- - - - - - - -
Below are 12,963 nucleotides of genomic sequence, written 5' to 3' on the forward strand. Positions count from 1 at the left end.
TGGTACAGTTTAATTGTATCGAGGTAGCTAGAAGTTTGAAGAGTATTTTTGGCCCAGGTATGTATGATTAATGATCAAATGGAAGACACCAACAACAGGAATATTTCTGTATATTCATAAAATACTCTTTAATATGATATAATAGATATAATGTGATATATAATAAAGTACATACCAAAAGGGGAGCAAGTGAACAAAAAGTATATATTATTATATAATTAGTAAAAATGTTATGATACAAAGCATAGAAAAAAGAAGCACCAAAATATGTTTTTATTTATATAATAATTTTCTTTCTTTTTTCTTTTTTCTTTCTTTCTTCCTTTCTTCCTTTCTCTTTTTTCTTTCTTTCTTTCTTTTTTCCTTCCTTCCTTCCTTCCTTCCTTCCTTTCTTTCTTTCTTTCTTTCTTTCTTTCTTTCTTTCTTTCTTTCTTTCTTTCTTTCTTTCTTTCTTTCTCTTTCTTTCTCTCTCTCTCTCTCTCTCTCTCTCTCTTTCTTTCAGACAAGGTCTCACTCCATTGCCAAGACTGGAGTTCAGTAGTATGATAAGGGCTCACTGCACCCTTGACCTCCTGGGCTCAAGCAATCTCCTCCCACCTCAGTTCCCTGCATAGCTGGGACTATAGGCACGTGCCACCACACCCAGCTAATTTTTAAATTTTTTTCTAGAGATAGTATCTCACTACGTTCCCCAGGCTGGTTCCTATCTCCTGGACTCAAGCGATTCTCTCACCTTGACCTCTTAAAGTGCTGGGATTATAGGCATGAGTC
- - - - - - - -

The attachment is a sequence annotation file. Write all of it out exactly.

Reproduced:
Below are 12,963 nucleotides of genomic sequence, written 5' to 3' on the forward strand. Positions count from 1 at the left end.
TGGTACAGTTTAATTGTATCGAGGTAGCTAGAAGTTTGAAGAGTATTTTTGGCCCAGGTATGTATGATTAATGATCAAATGGAAGACACCAACAACAGGAATATTTCTGTATATTCATAAAATACTCTTTAATATGATATAATAGATATAATGTGATATATAATAAAGTACATACCAAAAGGGGAGCAAGTGAACAAAAAGTATATATTATTATATAATTAGTAAAAATGTTATGATACAAAGCATAGAAAAAAGAAGCACCAAAATATGTTTTTATTTATATAATAATTTTCTTTCTTTTTTCTTTTTTCTTTCTTTCTTCCTTTCTTCCTTTCTCTTTTTTCTTTCTTTCTTTCTTTTTTCCTTCCTTCCTTCCTTCCTTCCTTCCTTTCTTTCTTTCTTTCTTTCTTTCTTTCTTTCTTTCTTTCTTTCTTTCTTTCTTTCTTTCTTTCTTTCTCTTTCTTTCTCTCTCTCTCTCTCTCTCTCTCTCTCTTTCTTTCAGACAAGGTCTCACTCCATTGCCAAGACTGGAGTTCAGTAGTATGATAAGGGCTCACTGCACCCTTGACCTCCTGGGCTCAAGCAATCTCCTCCCACCTCAGTTCCCTGCATAGCTGGGACTATAGGCACGTGCCACCACACCCAGCTAATTTTTAAATTTTTTTCTAGAGATAGTATCTCACTACGTTCCCCAGGCTGGTTCCTATCTCCTGGACTCAAGCGATTCTCTCACCTTGACCTCTTAAAGTGCTGGGATTATAGGCATGAGTC